Tuesday, May 02, 2006

April 27, 2006

...the father of a crime victim said Kaine would not have executed Adolph Hitler..

Last Meal: Earlier in the day, Vinson requested that his last meal not be released to the public.

The skinny: Vinson, 43, was executed for abducting and killing his former girlfriend. The victim, a 25-year-old mother of three, bled to death. She was abducted, sexually assaulted, stabbed and suffered head injuries.

More skinny: The nude, mutilated body of the victim was found in a vacant house. She had been abducted the morning before by her ex-boyfriend, Dexter Vinson. She had lived with Vinson for more than a year but had moved out a few weeks before her death. On the morning of her abduction, she had gone back to the home she once shared with Vinson to retrieve mail. Upon seeing Vinson, the victim attempted to drive away. Vinson followed in his car, ramming her car from behind until she stopped. After he beat her, the two drove away to a nearby boarded-up house where she was dragged inside and sexually mutilated, suffering massive cuts and tears to the genital area. She also suffered multiple deep cuts to her neck, forearms, trunk and buttocks and blows to the head and face. Fingerprints in the car and the vacant home, and a match of the woman's DNA with bloodstains on Vinson's shorts linked him to the crime.

The Governor: As a candidate for governor, Kaine, a Roman Catholic, said that while he opposes the death penalty because of his religious beliefs, he would enforce the law. The Vinson case was Kaine's first test of that pledge, and the strain of the decision was evident during his monthly call-in show on a Washington radio station this week. "The pressure of trying to make the right decision about whether there is or is not doubt about guilt when somebody's life is at stake is so much more pressure than whatever the political pressure that there would be that the politics of it has not even come onto my radar screen," Kaine said on Washington Post Radio. "I take very seriously the decision, and that pressure makes whatever political pressure there would be just seem like nothing."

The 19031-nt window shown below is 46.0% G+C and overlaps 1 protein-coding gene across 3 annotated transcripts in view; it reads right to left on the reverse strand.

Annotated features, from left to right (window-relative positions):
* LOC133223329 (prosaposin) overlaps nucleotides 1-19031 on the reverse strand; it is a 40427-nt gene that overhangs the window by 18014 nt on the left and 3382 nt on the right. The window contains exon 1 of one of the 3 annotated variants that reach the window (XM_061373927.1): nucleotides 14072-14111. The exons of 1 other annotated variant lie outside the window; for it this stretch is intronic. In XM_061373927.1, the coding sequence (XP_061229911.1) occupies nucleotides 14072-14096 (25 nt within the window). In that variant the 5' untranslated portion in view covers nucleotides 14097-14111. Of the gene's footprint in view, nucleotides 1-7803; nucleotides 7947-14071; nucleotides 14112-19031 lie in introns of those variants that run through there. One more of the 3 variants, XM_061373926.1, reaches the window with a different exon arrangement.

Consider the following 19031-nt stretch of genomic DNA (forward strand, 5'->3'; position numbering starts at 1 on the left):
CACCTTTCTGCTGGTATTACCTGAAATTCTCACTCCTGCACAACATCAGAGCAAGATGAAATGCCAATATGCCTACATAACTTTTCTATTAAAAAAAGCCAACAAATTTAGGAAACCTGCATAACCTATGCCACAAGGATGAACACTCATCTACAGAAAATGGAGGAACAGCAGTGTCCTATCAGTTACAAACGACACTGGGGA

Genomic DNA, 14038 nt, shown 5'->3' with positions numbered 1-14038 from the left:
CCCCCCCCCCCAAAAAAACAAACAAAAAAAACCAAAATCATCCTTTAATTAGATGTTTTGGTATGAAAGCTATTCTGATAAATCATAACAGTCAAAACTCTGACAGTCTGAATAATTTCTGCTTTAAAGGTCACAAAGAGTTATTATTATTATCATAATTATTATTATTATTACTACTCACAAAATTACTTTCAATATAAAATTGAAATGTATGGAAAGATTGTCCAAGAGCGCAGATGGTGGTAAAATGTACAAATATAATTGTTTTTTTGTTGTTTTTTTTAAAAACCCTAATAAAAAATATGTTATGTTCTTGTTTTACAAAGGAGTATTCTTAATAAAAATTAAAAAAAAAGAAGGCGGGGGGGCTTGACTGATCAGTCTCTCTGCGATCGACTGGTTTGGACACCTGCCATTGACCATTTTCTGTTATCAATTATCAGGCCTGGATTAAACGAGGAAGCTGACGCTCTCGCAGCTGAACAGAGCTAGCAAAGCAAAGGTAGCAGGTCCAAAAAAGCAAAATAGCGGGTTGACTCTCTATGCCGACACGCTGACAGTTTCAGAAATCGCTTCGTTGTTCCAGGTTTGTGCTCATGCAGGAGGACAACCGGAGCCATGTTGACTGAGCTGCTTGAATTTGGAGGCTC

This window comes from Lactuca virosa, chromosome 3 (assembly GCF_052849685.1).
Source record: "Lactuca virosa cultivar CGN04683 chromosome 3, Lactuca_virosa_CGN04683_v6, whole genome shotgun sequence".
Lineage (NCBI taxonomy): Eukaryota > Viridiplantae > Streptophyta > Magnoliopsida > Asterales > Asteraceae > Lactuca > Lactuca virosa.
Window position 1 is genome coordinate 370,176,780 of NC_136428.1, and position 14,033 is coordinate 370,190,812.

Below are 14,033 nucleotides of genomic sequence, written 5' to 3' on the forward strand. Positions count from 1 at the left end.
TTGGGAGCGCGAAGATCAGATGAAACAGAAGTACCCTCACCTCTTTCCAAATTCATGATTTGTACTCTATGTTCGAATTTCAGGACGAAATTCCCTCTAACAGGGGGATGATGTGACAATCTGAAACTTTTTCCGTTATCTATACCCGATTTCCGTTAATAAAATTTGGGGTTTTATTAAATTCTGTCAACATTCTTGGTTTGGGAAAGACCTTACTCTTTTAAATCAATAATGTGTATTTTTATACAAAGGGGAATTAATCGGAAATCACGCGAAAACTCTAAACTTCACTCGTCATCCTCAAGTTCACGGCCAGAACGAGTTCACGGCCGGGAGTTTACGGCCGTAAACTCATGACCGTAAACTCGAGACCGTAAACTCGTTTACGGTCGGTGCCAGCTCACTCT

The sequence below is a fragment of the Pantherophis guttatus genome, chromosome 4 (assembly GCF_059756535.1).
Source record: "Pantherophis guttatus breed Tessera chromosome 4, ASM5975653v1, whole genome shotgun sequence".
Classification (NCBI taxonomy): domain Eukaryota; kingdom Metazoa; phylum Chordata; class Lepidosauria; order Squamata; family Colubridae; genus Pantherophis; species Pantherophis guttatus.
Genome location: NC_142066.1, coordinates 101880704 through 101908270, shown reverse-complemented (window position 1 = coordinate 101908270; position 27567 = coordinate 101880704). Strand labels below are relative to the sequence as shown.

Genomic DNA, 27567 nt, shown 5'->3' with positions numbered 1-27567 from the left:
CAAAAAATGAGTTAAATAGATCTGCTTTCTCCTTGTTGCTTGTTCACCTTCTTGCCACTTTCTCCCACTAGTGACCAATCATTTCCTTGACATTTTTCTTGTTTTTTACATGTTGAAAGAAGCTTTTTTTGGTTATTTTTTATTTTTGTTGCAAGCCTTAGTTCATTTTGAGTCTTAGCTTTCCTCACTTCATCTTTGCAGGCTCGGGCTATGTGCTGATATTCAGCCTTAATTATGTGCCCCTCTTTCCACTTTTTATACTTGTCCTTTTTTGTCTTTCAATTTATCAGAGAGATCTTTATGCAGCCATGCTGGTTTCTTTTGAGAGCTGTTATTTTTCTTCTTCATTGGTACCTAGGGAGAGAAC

Kaine's Republican opponent in the governor's race, former attorney general Jerry W. Kilgore, had repeatedly slammed Kaine for his stance on the death penalty, and ran ads featuring the victims of heinous crimes. In one, the father of a crime victim said Kaine would not have executed Adolph Hitler. But Kaine responded with ads of his own, in which he vowed to enforce Virginia's capital punishment laws. "My faith teaches life is sacred," he said to the camera. "But I take my oath of office seriously, and I'll enforce the death penalty." The campaign-trail bashing proved a boon for Kaine, whose public declarations about his personal faith appeared to bolster -- not hurt -- his numbers in the polls and helped lift him to victory in November.

Last words and such: Vinson entered the chamber two minutes before his scheduled execution. He offered no resistance as several guards strapped him to the gurney. Watching him through a thick, wire-reinforced window in an adjacent room were six citizens who volunteered to witness the execution, as well as journalists and law enforcement officials. Asked if he had any last words, Vinson shook his head and declined to make a statement. The blue curtain to the witness chamber closed, and reopened eight minutes later.

Factoids: Vinson was the...

16th murderer executed in U.S. in 2006

1020th murderer executed in U.S. since 1976
1st murderer executed in Virginia in 2006
95th murderer executed in Virginia since 1976

At Greensville Correctional Center last night, death-penalty opponents protested outside after an earlier demonstration in front of the governor's office. Three protesters set up signs and posters in a field, and said they expected a couple of more to join them.

The Richmond rally yesterday afternoon had drawn only two protestors a half hour after it.

There have been 94 executions in Virginia since 1976, when the U.S. Supreme Court allowed the death penalty to resume. The toll is second among the states to Texas, which has executed 362 killers.